Chennai: Tamil Nadu Chief Minister M K Stalin on Tuesday opposed the Draft Cinematograph (Amendment) Bill, 2021, saying the proposed "amendment itself is against the spirit of promoting rightful thinking in civil society," and demanded for its withdrawal.
Curbing the creative thinking of the film fraternity and imposing conditions on them on how films are to be made are "totally unjustified," he said in a letter to Union Minister of Information Technology, Ravishankar Prasad.
Stalin took up the matter with Prasad a day after a delegation of the state's film industry representatives, including from the Tamil Film Producers' Council, called on him and urged to flag the matter with the Centre.
"The draft bill has given rise to serious apprehensions not only in the minds of the film fraternity and film industry but also among all well-meaning sections of the society that cherish freedom of expression," Stalin said.
A vibrant democracy must provide adequate space for creative thinking and artistic freedom, he added. However, the proposed amendment to the Cinematograph Act seeks to restrict it by restoring the revisionary powers of the union government that was struck down by the Supreme Court two decades ago, he said.
"I wish to reiterate that the draft amendment restoring the 'revisional power' to the Centre after it is certified by the CBFC is a misuse of 'reasonable restriction' clause under Article 19(2) of the Constitution of India."
"...and this draft amendment itself is against the spirit of promoting rightful thinking in sivil society," Stalin said.
There were certain provisions which have practical difficulties in implementation like the age-wise grouping of the certification under three categories.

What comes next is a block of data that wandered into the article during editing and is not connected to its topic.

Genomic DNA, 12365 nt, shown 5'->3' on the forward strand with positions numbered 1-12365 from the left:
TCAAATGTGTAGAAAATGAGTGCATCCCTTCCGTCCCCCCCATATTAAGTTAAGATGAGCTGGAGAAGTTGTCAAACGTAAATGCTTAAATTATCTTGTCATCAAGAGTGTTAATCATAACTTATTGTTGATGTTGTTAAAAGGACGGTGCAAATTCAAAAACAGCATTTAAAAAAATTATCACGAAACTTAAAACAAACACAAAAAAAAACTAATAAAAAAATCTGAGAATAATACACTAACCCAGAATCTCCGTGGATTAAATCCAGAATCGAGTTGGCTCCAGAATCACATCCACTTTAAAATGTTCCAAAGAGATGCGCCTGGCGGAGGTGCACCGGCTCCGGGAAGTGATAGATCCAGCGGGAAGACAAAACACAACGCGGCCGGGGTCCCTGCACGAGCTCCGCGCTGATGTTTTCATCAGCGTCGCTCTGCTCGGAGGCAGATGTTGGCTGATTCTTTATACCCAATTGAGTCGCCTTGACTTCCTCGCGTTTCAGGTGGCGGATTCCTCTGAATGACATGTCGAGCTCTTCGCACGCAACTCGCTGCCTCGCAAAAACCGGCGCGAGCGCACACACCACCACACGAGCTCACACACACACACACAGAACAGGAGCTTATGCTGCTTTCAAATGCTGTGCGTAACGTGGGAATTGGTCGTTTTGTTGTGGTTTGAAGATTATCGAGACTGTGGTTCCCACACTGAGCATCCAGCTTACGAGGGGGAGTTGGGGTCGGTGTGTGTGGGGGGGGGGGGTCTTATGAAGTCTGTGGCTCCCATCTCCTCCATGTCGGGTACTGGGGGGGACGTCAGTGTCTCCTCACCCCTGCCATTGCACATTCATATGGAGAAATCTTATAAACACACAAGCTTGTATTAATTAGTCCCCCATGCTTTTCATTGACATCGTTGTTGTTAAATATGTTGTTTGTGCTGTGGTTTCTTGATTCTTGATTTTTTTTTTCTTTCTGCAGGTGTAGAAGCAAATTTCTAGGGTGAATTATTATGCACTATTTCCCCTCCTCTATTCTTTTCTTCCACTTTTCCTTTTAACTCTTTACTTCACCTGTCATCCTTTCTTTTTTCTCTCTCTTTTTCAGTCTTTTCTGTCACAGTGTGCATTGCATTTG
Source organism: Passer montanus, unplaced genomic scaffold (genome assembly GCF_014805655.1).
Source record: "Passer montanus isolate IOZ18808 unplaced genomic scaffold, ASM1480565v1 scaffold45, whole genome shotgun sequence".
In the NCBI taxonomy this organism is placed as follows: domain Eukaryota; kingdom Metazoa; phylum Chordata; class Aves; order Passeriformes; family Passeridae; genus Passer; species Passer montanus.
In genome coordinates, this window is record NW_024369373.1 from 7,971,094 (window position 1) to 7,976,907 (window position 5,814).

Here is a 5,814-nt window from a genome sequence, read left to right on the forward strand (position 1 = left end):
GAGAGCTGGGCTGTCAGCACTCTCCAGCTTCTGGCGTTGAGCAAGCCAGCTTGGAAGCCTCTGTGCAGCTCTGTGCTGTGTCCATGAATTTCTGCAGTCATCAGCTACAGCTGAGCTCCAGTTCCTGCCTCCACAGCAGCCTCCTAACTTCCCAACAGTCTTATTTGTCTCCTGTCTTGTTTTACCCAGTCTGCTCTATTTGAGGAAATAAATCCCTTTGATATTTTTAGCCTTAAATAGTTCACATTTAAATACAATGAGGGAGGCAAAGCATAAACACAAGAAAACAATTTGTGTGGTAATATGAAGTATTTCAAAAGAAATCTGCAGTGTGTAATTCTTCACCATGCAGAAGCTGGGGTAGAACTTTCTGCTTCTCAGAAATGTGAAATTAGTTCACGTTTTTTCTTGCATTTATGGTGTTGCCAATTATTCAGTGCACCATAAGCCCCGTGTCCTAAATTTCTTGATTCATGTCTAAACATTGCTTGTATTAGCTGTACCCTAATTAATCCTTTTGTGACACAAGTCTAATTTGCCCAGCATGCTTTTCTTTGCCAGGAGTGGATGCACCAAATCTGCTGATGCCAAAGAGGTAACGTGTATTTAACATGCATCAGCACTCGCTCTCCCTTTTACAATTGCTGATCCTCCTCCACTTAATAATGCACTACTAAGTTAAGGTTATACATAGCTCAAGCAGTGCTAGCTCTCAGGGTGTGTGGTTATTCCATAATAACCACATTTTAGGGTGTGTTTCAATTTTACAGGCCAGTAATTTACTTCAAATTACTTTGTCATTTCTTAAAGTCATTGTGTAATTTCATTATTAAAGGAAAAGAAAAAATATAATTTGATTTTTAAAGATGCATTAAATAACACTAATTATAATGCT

Stalin pointed out that the Central Board of Film Certification (CBFC) accords certification to movies if they meet all the criteria mentioned in section 5(a) of Act.
The Act also provides for rejection of certification for a film on certain prescribed valid grounds. Moreover, adequate provisions for exercising control over the film making is available in the form of guidelines.
"Given all these, it is considered as excessive to add more laws and acts to throttle the freedom of a creative form in the 21st century," Stalin said.
Following the prescribed guidelines and procedures, if a film is certified for public viewing by the CBFC, it fall within the domain of the state governments first and hence, it must be left to them as Law and order is a state subject, he argued.
"But now, the Union Government, by the proposed Act tries to go against the spirit of cooperative federalism and transgress the powers of the state governments and its own Central Board of Film Certification," he said.
"Considering the above points and genuine concerns raised by the film fraternity and various sections of the society across India, I urge you to withdraw the proposed amendment to Cinematograph Act 1952 and also allow for functional autonomy of the CBFC, so that we remain as a progressive nation where creative thinking, that includes art, culture and film making, blossom without fear or favour," Stalin urged.